Taser inquiry offers no recommendations

A fatality inquiry has failed to pinpoint excited delirium as the reason a Lacombe man died after being Tasered during a violent arrest in Red Deer.

Surya Doan hugs her brother Jason Doan in this undated famile handout photo. The sister of an Alberta man who died after being zapped by an RCMP Taser hopes a fatality inquiry will explain why an officer jolted him three times and what role the stun gun may have played in his death.

Excited delirium may not be the reason a Red Deer man died almost three weeks after being Tasered during a violent arrest, says an inquiry report made public on Wednesday.

Jason Wayne Doan, 28, lay in a coma at Red Deer Regional Hospital Centre for 20 days after suffering heart failure while fighting with police and one other man on the lawn outside an Oriole Park home on Aug. 10, 2006. He died on Aug. 30 without regaining consciousness.

The report from a fatality inquiry held before Judge Monica Bast in Red Deer provincial court last December states that no recommendation can be made because “Doan’s manner of death cannot conclusively be attributed to excited delirium.”

The report was disappointing in some aspects, but its conclusion is a relief for the family in other ways, says Doan’s sister Surya Doan, with whom Doan had been living at the time of his death.

Until the report was released, the investigation into his death had painted Doan as a drug user and an alcoholic, neither of which were true, Surya Doan said on Wednesday.

“We really do like the fact that they decided to take back the excited delirium term, which always upset our family. We pushed for that for a long time,” she said.

“Jason was someone who worked towards a future and he did not take drugs. He was not an alcoholic, you know, like they made him out to be, and so that excited delirium term does not work, especially in this case, if ever at all.”

Doan had turned his life around in the three months before his arrest and had been working on his welding ticket, she said.

“He was so not what they painted him out to be. It’s been nice to see that there’s some positive awareness from that report.”

Excited delirium is described in the report as a condition in which a person exhibits irrational thought processes and an impaired sense of reality. Dr. Christine Hall, in her testimony before the inquiry, said it is not a recognized medical diagnosis.

It is disappointing that the report was not more forthcoming with its findings, said Surya Doan. Taser cases seem to be the only cases where people use the term excited delirium, she said.

“The similarities sitting here, case to case, obviously we need to start to act on this, I guess, seeing how you’re working with a system that’s pretty well held their head in the sand on this for a long time,” she said.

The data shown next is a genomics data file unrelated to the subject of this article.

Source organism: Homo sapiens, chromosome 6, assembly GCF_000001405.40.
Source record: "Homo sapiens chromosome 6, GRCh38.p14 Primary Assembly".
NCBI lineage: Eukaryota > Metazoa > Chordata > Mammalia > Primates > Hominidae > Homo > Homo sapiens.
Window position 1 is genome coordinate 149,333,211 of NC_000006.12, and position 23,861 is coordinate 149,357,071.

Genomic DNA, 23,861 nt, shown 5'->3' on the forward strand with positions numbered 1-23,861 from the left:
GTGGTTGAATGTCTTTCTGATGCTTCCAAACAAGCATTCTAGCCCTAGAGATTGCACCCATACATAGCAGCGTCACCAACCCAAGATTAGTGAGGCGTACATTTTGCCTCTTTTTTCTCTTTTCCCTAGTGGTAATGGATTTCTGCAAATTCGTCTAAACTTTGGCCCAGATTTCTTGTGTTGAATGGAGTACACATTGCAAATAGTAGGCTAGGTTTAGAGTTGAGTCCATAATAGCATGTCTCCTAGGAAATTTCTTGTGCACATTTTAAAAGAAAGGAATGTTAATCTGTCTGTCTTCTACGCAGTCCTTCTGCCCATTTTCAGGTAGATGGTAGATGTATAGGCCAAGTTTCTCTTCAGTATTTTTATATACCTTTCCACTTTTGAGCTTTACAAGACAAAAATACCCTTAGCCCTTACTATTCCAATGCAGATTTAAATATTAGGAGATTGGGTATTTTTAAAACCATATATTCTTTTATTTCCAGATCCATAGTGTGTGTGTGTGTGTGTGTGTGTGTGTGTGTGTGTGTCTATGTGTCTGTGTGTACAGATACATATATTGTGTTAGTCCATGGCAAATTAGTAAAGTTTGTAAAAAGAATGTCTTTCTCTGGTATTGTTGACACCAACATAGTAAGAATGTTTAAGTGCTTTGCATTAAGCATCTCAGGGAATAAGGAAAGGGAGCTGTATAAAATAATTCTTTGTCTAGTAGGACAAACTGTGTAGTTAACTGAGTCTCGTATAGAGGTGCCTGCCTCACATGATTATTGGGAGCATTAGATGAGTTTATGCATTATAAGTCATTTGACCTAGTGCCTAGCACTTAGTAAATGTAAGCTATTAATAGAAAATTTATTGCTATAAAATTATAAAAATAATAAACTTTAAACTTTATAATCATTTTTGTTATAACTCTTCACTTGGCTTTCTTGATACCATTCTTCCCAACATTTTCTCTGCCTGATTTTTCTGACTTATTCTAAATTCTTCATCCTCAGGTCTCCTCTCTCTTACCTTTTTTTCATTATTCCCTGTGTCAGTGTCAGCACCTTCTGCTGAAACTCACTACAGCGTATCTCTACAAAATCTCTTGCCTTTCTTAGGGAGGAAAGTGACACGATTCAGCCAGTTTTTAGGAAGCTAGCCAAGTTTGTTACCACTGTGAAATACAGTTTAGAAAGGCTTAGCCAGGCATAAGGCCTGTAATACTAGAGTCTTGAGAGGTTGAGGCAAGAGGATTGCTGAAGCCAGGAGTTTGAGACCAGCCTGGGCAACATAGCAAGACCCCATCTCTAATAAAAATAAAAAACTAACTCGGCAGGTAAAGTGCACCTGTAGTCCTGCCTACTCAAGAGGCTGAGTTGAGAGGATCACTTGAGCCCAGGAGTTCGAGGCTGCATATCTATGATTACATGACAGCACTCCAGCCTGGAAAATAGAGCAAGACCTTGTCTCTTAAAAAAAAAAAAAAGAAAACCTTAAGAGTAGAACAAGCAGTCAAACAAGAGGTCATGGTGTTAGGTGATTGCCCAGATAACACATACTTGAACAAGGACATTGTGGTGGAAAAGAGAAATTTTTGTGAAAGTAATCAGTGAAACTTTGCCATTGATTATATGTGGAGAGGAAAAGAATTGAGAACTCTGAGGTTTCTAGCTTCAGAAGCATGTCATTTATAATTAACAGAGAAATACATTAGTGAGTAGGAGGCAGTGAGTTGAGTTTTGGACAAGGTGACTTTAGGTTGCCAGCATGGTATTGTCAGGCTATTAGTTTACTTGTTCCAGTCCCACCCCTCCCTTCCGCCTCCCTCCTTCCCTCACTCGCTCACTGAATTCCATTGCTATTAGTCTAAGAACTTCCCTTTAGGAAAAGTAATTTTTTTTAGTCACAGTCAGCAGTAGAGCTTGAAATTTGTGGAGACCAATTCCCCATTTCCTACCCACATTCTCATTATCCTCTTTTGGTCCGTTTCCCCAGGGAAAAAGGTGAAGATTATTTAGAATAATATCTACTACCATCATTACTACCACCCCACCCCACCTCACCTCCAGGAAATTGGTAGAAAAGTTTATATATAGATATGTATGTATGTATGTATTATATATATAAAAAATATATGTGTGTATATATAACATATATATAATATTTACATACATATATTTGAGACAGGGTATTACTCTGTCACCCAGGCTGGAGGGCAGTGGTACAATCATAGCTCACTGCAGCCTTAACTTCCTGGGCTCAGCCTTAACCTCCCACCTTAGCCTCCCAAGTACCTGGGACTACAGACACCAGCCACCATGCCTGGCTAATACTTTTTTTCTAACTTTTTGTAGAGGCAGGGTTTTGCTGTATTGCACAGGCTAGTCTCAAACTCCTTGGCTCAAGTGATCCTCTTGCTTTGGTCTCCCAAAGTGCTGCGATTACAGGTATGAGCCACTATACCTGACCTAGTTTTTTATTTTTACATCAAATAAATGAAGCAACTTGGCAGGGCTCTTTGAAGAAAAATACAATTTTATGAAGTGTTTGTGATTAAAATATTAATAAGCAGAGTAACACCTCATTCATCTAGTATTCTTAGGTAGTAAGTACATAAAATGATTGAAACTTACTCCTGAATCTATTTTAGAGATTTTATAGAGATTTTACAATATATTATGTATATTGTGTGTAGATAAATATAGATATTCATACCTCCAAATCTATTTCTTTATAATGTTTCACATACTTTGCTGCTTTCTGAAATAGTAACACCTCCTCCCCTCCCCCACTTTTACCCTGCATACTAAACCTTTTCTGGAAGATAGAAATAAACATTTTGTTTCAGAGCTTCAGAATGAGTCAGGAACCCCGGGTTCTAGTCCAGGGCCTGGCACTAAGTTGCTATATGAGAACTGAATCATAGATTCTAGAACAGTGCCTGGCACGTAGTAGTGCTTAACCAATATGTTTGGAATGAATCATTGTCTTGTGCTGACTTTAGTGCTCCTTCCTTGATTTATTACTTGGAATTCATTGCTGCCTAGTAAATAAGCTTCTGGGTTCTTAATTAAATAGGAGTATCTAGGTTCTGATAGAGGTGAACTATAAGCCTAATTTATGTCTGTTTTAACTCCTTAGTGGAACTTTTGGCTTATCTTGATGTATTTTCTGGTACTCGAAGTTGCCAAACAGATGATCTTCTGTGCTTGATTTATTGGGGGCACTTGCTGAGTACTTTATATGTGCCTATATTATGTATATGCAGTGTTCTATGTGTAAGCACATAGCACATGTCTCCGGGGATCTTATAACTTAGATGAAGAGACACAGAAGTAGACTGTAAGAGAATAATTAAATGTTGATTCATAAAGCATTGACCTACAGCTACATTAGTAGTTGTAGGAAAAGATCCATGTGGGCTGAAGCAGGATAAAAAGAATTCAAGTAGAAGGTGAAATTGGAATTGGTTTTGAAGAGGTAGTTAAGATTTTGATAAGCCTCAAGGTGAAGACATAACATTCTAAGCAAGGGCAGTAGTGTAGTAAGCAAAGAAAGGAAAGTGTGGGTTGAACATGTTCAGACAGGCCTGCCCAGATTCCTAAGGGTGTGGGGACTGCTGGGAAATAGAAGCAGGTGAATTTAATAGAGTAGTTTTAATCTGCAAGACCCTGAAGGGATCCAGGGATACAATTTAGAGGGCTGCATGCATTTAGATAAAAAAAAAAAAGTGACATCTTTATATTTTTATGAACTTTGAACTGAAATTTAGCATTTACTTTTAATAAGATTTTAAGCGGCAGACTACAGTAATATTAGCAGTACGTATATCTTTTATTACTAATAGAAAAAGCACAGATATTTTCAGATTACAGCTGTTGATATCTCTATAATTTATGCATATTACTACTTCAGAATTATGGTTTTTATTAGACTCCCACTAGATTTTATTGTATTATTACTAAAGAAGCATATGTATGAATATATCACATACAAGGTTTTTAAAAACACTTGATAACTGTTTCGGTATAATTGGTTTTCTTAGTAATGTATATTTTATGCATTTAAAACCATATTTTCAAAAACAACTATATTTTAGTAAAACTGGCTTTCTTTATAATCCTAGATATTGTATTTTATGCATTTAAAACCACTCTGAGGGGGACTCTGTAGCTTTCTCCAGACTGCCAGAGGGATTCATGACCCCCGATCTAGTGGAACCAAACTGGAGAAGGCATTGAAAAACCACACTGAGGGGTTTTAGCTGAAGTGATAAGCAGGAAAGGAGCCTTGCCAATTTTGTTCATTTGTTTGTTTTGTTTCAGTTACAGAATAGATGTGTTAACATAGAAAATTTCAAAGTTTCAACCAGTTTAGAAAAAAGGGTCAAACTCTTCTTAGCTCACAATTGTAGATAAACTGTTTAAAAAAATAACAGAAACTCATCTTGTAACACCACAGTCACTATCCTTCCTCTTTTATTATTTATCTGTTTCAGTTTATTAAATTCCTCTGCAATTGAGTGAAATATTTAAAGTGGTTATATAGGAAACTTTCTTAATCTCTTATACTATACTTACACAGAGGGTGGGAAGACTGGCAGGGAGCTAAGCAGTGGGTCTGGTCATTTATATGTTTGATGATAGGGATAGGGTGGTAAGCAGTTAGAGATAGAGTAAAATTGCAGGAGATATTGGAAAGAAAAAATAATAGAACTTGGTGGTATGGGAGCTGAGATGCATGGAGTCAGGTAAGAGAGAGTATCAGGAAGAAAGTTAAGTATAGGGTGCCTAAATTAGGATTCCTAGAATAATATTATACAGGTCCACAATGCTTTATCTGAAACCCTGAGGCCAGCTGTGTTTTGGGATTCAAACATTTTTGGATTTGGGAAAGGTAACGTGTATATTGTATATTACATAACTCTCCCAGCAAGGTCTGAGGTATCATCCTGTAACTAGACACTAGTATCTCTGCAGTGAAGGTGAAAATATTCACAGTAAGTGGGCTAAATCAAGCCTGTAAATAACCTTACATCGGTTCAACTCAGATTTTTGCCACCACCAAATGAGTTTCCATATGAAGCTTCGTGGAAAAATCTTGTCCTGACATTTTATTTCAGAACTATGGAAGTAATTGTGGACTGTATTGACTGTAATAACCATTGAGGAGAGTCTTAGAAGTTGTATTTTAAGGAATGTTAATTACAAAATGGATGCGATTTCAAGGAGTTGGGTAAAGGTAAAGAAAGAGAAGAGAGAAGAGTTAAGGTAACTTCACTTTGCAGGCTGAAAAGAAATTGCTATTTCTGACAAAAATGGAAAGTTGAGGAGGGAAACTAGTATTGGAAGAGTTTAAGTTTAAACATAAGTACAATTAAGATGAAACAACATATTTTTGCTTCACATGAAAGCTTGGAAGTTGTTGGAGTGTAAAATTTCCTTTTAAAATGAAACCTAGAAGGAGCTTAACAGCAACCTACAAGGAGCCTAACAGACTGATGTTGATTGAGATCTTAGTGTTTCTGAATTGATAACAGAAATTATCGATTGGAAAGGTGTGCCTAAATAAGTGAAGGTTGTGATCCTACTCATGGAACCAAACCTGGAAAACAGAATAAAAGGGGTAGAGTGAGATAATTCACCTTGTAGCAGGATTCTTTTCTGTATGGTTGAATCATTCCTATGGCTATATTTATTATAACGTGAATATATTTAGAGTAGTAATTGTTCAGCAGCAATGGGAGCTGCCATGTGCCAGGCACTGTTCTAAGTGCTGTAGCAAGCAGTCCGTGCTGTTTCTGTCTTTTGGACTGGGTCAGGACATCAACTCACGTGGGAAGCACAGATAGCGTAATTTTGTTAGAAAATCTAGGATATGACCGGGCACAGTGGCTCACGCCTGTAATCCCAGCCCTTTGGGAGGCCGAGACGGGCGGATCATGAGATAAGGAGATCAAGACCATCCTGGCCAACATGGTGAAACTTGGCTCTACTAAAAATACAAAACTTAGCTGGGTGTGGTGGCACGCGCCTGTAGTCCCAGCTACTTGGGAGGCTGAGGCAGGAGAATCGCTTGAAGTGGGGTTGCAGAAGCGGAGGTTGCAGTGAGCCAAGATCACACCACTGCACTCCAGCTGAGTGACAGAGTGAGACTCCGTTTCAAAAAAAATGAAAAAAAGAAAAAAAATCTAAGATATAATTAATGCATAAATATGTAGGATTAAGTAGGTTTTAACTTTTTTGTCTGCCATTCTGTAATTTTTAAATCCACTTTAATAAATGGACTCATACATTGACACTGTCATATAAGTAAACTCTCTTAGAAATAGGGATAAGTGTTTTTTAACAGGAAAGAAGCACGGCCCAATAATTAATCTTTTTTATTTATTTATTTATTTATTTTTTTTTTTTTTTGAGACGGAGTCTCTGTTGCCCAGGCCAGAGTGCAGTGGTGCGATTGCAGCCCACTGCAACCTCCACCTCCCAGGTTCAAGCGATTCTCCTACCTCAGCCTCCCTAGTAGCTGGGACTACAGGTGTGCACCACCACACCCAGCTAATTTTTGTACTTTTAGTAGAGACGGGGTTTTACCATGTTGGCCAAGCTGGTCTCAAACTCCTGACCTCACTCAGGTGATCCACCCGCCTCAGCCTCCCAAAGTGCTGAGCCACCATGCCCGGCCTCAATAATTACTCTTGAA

“I’m hopeful for the future, and I believe that these kinds of things will resolve more and more through every case.”

The inquiry heard that Doan was seen acting strangely on the day he was arrested and that, by 12:19 p.m., RCMP had received seven 911 calls reporting damage to vehicles. Doan fought back violently when officers tried to arrest him and showed no visible effects when they tasered him.

Doan gave up his struggles and pleaded for help a few seconds after being tasered for a third time. Shortly after handcuffing Doan, one of the officers noticed that he was turning pale.

One officer called for an ambulance while another performed chest compressions and respirations.

Fire-medics responding to the call reported that Doan was turning blue and his heart had stopped beating. They were able to restore a heartbeat but Doan did not regain consciousness.

The medical examiner, Dr. Sam Andrews, testified that Doan suffered a cardiac condition that was unusual for a person his age and that it would not be apparent or visible to a casual observer. But Andrews could find no link between the Taser deployments and the cardiac arrest or the subsequent kidney condition Doan developed while he was in hospital.

“The best that can be said is that two of the identified underlying medical diagnoses, psychiatric illness or alcohol withdrawal (delirium tremens), may have been responsible for the manifestations exhibited by Doan,” says the report.

Further diagnosis was impossible because Doan never regained consciousness, it says.

Doan’s family launched a $1.7-million lawsuit last August, naming the RCMP, medical staff and makers of the Taser.

Surya Doan said she would not comment on the status of the lawsuit or how it has been affected by the results of the inquiry report.

“The only thing I can say on that is, you’ll have to stay tuned.”

Alberta Justice has posted the report on its website, www.justice.gov.ab.ca/fatality/fatality_reports.aspx


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